What is a NetSuite Workflow?
Workflows are a great feature of Netsuite. They allow a user to automate behaviour which would usually require an administrator to use a SuiteScript.
The cool aspect of this tool is that not only does it allow you to automate complex – and at times confusing – activities such as subscription updates, reminders, customer support and sales processes but it lets you craft these workflows within an easy-to-use graphical interface.
Another bonus of the Netsuite Workflow application is that it takes the load off networks and servers. A user can dictate when certain actions should take place, therefore using less bandwidth during peak times.
So what exactly can you do with Workflows? Well, you might want the workflow to automatically generate a print out if the number of customer records uploaded is below 10,000, instead of having a print out for hundreds of thousands of customer records.
The above example shows just how handy Workflows can be, as it means your resources aren’t tied up in counterproductive and paralysing activities that are automatically programmed into your systems
Though, like most applications, there is the odd limitation of Workflow.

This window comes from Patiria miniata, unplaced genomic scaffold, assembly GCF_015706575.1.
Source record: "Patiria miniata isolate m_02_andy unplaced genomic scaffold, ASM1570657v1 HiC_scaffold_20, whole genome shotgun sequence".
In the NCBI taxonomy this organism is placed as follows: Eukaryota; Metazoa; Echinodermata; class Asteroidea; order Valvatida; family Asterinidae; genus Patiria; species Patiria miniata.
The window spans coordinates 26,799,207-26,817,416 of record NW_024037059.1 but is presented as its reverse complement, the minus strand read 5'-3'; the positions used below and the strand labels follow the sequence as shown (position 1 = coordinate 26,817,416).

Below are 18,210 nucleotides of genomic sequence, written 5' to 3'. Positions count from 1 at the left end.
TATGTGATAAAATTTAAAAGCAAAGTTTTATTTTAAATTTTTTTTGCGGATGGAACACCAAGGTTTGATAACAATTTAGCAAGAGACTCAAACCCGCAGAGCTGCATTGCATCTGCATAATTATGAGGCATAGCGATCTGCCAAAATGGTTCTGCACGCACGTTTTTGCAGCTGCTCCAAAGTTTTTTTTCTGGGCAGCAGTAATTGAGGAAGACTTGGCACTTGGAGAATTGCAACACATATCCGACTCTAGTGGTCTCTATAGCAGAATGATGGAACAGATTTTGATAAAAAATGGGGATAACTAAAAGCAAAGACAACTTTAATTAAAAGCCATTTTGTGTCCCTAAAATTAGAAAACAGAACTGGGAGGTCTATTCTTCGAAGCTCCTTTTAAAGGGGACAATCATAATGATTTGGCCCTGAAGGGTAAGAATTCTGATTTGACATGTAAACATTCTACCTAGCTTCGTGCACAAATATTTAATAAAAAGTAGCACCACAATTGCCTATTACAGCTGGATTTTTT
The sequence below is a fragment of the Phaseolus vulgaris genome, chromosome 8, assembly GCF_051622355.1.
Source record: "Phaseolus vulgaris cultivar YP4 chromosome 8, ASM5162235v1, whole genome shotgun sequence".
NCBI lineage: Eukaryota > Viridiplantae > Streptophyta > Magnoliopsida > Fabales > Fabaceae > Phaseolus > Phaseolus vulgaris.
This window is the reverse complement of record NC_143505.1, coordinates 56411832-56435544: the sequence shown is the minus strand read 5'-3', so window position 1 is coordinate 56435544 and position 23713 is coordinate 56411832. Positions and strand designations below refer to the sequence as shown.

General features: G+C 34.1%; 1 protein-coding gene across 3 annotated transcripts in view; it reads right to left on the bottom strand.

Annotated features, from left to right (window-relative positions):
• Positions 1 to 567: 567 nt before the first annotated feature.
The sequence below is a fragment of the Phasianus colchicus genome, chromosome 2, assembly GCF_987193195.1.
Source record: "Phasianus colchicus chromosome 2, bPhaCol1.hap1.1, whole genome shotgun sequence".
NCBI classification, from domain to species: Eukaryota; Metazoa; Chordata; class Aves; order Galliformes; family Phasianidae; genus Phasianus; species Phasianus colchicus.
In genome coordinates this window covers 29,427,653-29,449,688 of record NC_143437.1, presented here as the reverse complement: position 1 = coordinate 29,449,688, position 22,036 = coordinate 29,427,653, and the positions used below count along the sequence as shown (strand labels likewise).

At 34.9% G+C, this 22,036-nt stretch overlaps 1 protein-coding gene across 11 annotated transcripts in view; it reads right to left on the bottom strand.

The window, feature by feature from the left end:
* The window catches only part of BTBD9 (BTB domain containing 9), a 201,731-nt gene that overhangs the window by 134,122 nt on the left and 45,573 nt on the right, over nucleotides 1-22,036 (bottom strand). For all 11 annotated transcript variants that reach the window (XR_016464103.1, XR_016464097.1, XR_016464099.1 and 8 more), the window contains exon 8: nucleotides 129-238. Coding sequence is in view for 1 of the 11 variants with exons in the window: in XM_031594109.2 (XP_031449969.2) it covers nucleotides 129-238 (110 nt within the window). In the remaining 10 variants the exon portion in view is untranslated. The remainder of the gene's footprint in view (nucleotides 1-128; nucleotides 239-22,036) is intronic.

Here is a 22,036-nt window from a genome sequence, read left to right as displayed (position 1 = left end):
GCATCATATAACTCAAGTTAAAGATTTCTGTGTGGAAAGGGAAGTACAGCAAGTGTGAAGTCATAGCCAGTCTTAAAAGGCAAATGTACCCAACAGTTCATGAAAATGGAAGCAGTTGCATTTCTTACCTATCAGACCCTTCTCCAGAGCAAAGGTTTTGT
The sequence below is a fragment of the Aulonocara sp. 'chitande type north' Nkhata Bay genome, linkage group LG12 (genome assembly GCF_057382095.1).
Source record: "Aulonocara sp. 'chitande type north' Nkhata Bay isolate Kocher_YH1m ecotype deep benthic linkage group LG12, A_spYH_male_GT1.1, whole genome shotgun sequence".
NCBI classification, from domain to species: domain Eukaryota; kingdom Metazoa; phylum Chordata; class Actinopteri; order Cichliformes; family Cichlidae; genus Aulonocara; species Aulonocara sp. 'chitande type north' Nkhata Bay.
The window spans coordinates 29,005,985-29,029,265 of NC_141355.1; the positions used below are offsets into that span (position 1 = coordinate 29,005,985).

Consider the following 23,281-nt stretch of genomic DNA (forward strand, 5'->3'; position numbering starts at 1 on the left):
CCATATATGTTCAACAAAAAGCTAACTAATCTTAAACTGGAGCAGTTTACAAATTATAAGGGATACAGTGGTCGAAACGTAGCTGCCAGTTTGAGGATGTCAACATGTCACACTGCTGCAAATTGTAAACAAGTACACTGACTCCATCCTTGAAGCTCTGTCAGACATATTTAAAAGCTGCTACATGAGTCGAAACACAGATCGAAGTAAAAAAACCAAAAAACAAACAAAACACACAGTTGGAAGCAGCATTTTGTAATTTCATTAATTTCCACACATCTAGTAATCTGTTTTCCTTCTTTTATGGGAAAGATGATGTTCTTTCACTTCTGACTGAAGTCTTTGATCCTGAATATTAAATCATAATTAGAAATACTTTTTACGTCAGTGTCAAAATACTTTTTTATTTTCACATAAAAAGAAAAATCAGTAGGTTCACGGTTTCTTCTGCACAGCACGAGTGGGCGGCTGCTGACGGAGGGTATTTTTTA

Limitation of Workflows
So we know what a Netsuite Workflow is – it allows you to create custom actions and processes by using a simple graphical interface. This is great because it means you don’t need to have knowledge of scripting to be able to craft these processes.
However, despite its best intentions, one of the limitations of Netsuite Workflow is that it can’t access line items, meaning the workflow becomes more rigid than what a script would allow. NetSuite Workflows reach a road-block when you need to gather information from line items on a product order, or even address entries on a customer form.
NetSuite developed Workflows in order to make creating processes and activities simple and more accessible to anyone who may not have experience or knowledge on how to build a script – and let’s face it, not all business have that sort of expertise on board. But, as they say – the best-laid plans often go awry.
Normally, administrators would be faced with a choice – either a workflow or a script. The script would be more flexible but requires in-depth programming knowledge. The workflow would be lighter on the technical expertise, but as we said earlier – lacks the ability to access line items.
Fortunately, NetSuite Workflow is robust enough to still accommodate a script. When the best option is to combine both, which is sometimes the case, this is a lifesaver.
Deploying a script that a workflow uses means you have the best of both worlds. You have the functionality of Netsuite Workflow’s graphical interface, but with the added functionality that the workflow can’t handle, providing the flexibility that a script typically offers, saving the day and saving you the tears.